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The Two-Way
12:29 pm
Tue April 8, 2014

NASA Image Shows Volcanic Island Has Annexed Its Neighbor

An image taken by the Landsat 8 satellite last month shows the new, larger Nishino-shima.
Landsat 8 NASA

Originally published on Tue April 8, 2014 4:07 pm

There's some new, pristine real estate on the remote Japanese island of Nishino-shima.

Volcanic activity has merged the tiny island with a new neighbor that started to form late last year, creating a single landmass, NASA satellite imagery shows. The island is now a bit more than a half-mile across.

According to NASA:

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Around the Nation
5:14 am
Tue April 8, 2014

Washington Mudslide Creates Environmental Hazards

Originally published on Tue April 8, 2014 8:09 am

Transcript

DAVID GREENE, HOST:

A landslide last month northeast of Seattle destroyed dozens of homes and killed at least 33 people. Now the small rural community of Oso on the edge of the Cascade Mountains is moving from search and rescue into clean-up mode. Officials are just beginning to assess the environmental and public health risks in the area.

Ashley Ahearn, from member station KUOW in Seattle, visited the site and has more.

(SOUNDBITE OF MACHINERY)

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The Salt
6:14 pm
Mon April 7, 2014

Can Fish Farms Thrive In The USA?

Live tilapia are loaded into a truck bound for New York.
Dan Charles NPR

Originally published on

Why hasn't fish farming taken off in the United States?

It's certainly not for lack of demand for the fish. Slowly but surely, seafood that's grown in aquaculture is taking over the seafood section at your supermarket, and the vast majority is imported. The shrimp and tilapia typically come from warm-water ponds in southeast Asia and Latin America. Farmed salmon come from big net pens in the coastal waters of Norway or Chile.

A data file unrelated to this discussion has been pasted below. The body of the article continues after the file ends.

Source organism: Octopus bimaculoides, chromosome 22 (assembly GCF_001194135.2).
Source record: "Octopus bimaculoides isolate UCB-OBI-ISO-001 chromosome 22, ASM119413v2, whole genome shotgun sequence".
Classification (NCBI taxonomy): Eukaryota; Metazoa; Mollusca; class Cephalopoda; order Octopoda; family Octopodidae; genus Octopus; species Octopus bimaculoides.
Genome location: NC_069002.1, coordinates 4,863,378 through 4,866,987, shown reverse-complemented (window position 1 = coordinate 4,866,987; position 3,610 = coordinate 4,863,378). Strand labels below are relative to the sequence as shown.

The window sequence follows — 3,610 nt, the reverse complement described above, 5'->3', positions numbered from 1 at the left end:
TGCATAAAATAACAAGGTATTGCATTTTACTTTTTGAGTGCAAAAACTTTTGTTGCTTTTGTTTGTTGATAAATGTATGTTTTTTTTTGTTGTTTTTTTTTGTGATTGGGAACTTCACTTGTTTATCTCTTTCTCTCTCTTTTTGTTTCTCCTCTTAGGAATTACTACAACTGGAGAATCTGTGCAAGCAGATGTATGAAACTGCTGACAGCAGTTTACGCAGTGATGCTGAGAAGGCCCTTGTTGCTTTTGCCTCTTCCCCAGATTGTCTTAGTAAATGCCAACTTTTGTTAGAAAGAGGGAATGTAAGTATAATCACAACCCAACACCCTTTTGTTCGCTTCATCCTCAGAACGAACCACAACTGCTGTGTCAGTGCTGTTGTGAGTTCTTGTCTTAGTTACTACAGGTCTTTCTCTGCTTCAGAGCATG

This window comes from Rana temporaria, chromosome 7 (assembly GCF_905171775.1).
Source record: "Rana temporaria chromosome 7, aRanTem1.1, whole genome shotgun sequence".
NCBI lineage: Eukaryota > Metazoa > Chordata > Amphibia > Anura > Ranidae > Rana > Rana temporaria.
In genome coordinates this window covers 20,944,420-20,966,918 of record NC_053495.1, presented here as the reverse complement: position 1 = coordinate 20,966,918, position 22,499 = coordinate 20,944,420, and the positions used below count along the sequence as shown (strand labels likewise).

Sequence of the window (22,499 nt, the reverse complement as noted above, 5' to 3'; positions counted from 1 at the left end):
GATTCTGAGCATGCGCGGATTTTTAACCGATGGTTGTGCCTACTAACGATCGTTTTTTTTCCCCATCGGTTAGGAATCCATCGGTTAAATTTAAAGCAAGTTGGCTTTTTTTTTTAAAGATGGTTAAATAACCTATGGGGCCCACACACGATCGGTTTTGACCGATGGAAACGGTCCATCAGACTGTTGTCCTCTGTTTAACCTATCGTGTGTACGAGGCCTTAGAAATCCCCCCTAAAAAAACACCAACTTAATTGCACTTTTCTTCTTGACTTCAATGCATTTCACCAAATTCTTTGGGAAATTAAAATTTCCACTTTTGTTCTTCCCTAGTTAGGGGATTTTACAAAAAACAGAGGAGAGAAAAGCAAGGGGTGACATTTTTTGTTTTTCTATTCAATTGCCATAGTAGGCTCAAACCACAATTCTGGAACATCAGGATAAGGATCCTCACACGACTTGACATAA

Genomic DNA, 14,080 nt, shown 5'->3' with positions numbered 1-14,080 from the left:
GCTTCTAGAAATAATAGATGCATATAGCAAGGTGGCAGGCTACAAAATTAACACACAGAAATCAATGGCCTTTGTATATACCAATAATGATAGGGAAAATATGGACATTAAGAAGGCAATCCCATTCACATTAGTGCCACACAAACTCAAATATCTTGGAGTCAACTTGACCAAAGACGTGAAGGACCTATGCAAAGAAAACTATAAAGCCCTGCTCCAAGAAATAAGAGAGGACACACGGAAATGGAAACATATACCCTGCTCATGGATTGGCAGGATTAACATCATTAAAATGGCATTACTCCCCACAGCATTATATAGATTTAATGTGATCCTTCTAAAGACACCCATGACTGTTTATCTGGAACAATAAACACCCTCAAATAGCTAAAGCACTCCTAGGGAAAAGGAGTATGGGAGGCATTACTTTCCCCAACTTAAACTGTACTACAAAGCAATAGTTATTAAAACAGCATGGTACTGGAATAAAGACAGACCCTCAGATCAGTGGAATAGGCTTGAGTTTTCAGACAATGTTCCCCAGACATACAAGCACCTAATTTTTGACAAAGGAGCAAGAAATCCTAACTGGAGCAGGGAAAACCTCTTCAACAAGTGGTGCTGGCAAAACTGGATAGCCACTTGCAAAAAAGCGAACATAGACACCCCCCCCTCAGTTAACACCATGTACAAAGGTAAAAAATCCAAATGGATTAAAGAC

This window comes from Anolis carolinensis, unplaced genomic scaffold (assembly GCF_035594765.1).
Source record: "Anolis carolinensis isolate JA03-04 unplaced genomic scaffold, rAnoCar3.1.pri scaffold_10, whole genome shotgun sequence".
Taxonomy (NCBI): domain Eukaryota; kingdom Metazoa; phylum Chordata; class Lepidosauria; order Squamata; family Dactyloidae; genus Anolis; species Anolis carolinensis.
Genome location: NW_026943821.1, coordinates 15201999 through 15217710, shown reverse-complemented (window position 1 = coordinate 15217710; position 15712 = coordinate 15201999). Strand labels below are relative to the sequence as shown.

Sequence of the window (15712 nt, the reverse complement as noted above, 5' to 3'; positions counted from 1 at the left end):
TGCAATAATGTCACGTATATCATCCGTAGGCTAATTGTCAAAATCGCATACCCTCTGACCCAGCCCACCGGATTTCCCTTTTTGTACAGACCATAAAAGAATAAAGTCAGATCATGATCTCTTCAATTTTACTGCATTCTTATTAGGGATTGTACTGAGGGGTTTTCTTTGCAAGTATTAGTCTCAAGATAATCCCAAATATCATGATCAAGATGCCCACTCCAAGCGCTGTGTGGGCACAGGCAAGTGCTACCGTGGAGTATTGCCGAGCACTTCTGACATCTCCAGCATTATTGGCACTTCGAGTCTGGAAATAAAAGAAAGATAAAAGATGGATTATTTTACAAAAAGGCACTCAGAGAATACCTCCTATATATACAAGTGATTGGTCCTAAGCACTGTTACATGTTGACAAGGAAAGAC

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Environment
5:40 am
Sat April 5, 2014

Feds Hope $5 Billion Settlement A Lesson For Polluters

A sign at the old Kerr-McGee uranium mill site in Grants, N.M., warns of radioactive material. This week, the Justice Department announced a $5 billion settlement against the mining company to pay for the cleanup of toxic sites the company left across the U.S. over a period of more than eight decades.
Susan Montoya Bryan AP

Originally published on Sat April 5, 2014 11:26 am

This week, the federal government announced a record-breaking $5 billion settlement in a remarkable environmental case. The toxic legacy of the company involved, Kerr-McGee, stretches back 85 years and includes scores of sites across the country.

Kerr-McGee ran uranium mines in the Navajo Nation, wood-treating businesses across the Midwest and East Coast, and a perchlorate plant on a tributary of Lake Mead, the nation's largest reservoir β€” and it was messy.